• Care Home
  • Care home

Hatchmoor Nursing Home

Overall: Good read more about inspection ratings

Hatchmoor Common Lane, Great Torrington, Torrington, EX38 7AT (01805) 625721

Provided and run by:
Hatchmoor Nursing Home Limited

All Inspections

6 July 2023

During a monthly review of our data

We carried out a review of the data available to us about Hatchmoor Nursing Home on 6 July 2023. We have not found evidence that we need to carry out an inspection or reassess our rating at this stage.

This could change at any time if we receive new information. We will continue to monitor data about this service.

If you have concerns about Hatchmoor Nursing Home, you can give feedback on this service.

27 August 2020

During an inspection looking at part of the service

Hatchmoor Nursing Home is registered to provide accommodation for 64 people who require nursing and personal care. People reside over two floors, and the accommodation is divided into eight named units. The ground floor units are specifically for people living with dementia. People with nursing care needs were accommodated on the first floor.

We found the following examples of good practice.

•All visitors to the service were only allowed to enter if they had pre-arranged their visit and followed the services guidelines and protocols. This included signing a health declaration, providing their contact details and having their temperature checked. Anyone entering the building was reminded to first wash their hands and then put on appropriate PPE.

•There was clear signage all around the building to remind staff and people living there to wash their hands and to keep to social distancing.

•There was a strict protocol for new admissions which included ensuring the person had been tested for COVID and an agreement they would need to isolate in their bedroom for 14 days.

•People were enabled to stay in touch with family and friends via face time video calls, phone calls and planned visits which were organised twice a week.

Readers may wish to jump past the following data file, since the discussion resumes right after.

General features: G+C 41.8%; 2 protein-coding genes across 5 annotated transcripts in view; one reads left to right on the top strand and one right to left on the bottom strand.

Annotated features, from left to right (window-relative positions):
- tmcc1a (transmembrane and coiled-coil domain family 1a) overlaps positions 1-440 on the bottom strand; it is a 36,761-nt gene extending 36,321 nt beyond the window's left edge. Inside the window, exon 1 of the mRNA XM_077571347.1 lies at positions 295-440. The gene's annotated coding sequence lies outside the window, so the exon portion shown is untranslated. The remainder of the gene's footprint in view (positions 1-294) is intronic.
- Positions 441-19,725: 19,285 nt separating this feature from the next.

•People were given an entertainment pack for their room which included puzzles, crafts word searches and other individualised items to keep them occupied if they were isolating or choosing to remain in their room.

•The cleaning regime was robust and included deep cleaning of rooms on a rotational basis.

Further information is in the detailed findings below.

18 September 2017

During a routine inspection

Hatchmoor Nursing Home is registered to provide accommodation for 64 people who require nursing and personal care. People reside over two floors, split into eight named units. The ground floor units are specifically for people living with dementia. People with nursing care needs were accommodated on the first floor. There were 57 people using the service at the time of this inspection.

This was a comprehensive inspection carried out on 18 and 20 September 2017. It was unannounced on the first day and announced on the second. At the last inspection in January 2015 the service was rated Good in all five domains. At this inspection we found the service remained Good.

Why the service is rated Good.

People who used the service were safe as the provider managed the risks to their safety and provided staff with training and support to recognise and act on any potential abuse. Comments from people using the service included, “I have safe care and like being here” and “Very safe here. No problem.” People were supported with sufficient numbers of staff and felt their needs were met. Recruitment procedures had been followed to reduce the risks of employing staff unsuitable for the role. Medicines were managed safely however we have made a recommendation to ensure best practice.

Staff received appropriate training for their roles, and had support with supervision from the management team. People’s right to make decisions about their care was respected and those people, who lacked capacity to make their own decisions, had been appropriately supported under the principles of the Mental Capacity Act 2005.

People were supported to maintain a healthy diet and fluid intake and staff were aware of peoples’ dietary needs and preferences. People had access to health professionals to promote their health and well-being.

People were treated with dignity and respect by staff who demonstrated a caring, kind and compassionate approach. Staff understood the needs of people and people and their relatives were involved in the planning of care and support. A variety of opportunities were provided for people to enable them to enjoy meaningful social interaction and reduce potential risks of social isolation.

The service had an open and inclusive culture and people, their relatives and staff were positive about the way it was managed. The provider and registered manager had established quality assurance systems and regular audits were being completed. Issues identified were addressed in a timely manner. People’s feedback was sought in order to improve the service.